Investigate why the Lennard-Jones potential gives a good approximate explanation for the behaviour of atoms at close ranges
Make an accurate diagram of the solar system and explore the concept of a grand conjunction.
Ever wondered what it would be like to vaporise a diamond? Find out inside...
When a mixture of gases burn, will the volume change?
Explore how can changing the axes for a plot of an equation can lead to different shaped graphs emerging
Investigate some of the issues raised by Geiger and Marsden's famous scattering experiment in which they fired alpha particles at a sheet of gold.
Dip your toe into the world of quantum mechanics by looking at the Schrodinger equation for hydrogen atoms
Find out why water is one of the most amazing compounds in the universe and why it is essential for life. - UNDER DEVELOPMENT
Get some practice using big and small numbers in chemistry.
Can you work out the natural time scale for the universe?
Use trigonometry to determine whether solar eclipses on earth can be perfect.
This is the area of the advanced stemNRICH site devoted to the core applied mathematics underlying the sciences.
Problems which make you think about the kinetic ideas underlying the ideal gas laws.
When you change the units, do the numbers get bigger or smaller?
Work out the numerical values for these physical quantities.
Investigate the effects of the half-lifes of the isotopes of cobalt on the mass of a mystery lump of the element.
Explore the Lorentz force law for charges moving in different ways.
Look at the units in the expression for the energy levels of the electrons in a hydrogen atom according to the Bohr model.
How does the half-life of a drug affect the build up of medication in the body over time?
An introduction to a useful tool to check the validity of an equation.
Estimate these curious quantities sufficiently accurately that you can rank them in order of size
Use your skill and knowledge to place various scientific lengths in order of size. Can you judge the length of objects with sizes ranging from 1 Angstrom to 1 million km with no wrong attempts?
Many physical constants are only known to a certain accuracy. Explore the numerical error bounds in the mass of water and its constituents.
Which units would you choose best to fit these situations?
Have you got the Mach knack? Discover the mathematics behind exceeding the sound barrier.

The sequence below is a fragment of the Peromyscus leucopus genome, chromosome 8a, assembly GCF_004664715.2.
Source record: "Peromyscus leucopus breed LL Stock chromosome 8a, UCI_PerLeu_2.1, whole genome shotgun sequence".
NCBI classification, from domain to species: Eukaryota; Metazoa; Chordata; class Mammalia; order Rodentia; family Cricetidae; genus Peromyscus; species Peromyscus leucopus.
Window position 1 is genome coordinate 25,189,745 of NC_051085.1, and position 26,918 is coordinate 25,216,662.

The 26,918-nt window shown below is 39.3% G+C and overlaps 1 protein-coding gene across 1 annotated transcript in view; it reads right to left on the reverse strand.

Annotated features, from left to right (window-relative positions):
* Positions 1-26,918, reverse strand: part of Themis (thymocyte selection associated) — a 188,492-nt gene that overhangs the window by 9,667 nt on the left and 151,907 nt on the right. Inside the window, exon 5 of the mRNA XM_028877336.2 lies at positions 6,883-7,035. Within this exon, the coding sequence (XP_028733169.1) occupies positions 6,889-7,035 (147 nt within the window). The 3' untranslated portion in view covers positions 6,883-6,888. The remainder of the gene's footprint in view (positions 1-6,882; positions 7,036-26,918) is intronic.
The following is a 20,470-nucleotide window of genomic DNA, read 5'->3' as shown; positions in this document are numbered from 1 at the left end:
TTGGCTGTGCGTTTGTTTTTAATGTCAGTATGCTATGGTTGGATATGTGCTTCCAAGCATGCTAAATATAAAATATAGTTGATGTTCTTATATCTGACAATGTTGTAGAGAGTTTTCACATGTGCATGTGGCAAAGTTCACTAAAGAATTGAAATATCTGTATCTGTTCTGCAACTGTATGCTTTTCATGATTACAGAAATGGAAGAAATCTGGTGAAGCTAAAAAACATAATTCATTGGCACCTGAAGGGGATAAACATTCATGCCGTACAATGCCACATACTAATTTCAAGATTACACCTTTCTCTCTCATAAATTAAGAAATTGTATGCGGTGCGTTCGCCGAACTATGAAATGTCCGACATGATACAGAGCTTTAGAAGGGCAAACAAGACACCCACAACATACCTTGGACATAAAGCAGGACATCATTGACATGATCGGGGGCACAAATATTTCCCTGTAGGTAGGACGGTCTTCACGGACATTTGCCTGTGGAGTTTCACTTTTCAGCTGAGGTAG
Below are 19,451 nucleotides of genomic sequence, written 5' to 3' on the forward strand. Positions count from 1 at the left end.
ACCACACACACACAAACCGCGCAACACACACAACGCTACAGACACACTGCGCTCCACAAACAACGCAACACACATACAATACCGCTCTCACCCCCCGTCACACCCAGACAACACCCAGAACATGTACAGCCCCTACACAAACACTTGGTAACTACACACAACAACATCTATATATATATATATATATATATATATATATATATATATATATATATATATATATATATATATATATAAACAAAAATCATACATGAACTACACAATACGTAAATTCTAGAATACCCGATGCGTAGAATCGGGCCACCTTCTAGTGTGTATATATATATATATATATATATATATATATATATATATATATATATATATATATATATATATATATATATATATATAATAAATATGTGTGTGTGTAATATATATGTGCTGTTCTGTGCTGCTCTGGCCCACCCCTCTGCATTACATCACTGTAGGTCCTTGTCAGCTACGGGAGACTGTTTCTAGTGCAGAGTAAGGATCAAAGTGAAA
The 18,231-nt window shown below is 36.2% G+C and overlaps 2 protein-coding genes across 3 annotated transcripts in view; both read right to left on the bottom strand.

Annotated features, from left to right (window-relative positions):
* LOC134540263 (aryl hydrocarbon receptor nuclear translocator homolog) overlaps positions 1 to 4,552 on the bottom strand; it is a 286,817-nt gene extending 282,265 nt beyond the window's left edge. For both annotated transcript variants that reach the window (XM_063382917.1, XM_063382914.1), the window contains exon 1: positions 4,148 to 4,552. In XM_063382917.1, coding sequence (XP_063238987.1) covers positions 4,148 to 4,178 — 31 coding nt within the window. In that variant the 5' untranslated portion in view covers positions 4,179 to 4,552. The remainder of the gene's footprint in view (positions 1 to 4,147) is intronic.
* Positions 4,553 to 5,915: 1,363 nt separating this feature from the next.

Where will the spaceman go when he falls through these strange planetary systems?
See how the motion of the simple pendulum is not-so-simple after all.
Read all about electromagnetism in our interactive article.
How fast would you have to throw a ball upwards so that it would never land?
A simplified account of special relativity and the twins paradox.
Can you suggest a curve to fit some experimental data? Can you work out where the data might have come from?
Find out some of the mathematics behind neural networks.
Some explanations of basic terms and some phenomena discovered by ancient astronomers
Explore the power of aeroplanes, spaceships and horses.
PhysNRICH is the area of the StemNRICH site devoted to the mathematics underlying the study of physics
A look at different crystal lattice structures, and how they relate to structural properties
Things are roughened up and friction is now added to the approximate simple pendulum
A think about the physics of a motorbike riding upside down
Explore the rates of growth of the sorts of simple polynomials often used in mathematical modelling.
Look at the calculus behind the simple act of a car going over a step.
Which line graph, equations and physical processes go together?
An article about the kind of maths a first year undergraduate in physics, engineering and other physical sciences courses might encounter. The aim is to highlight the link between particular maths. . . .
Explore the energy of this incredibly energetic particle which struck Earth on October 15th 1991
What is an AC voltage? How much power does an AC power source supply?
A look at a fluid mechanics technique called the Steady Flow Momentum Equation.
A look at the fluid mechanics questions that are raised by the Stonehenge 'bluestones'.
Show that even a very powerful spaceship would eventually run out of overtaking power
Can you match up the entries from this table of units?
engNRICH is the area of the stemNRICH Advanced site devoted to the mathematics underlying the study of engineering
Derive an equation which describes satellite dynamics.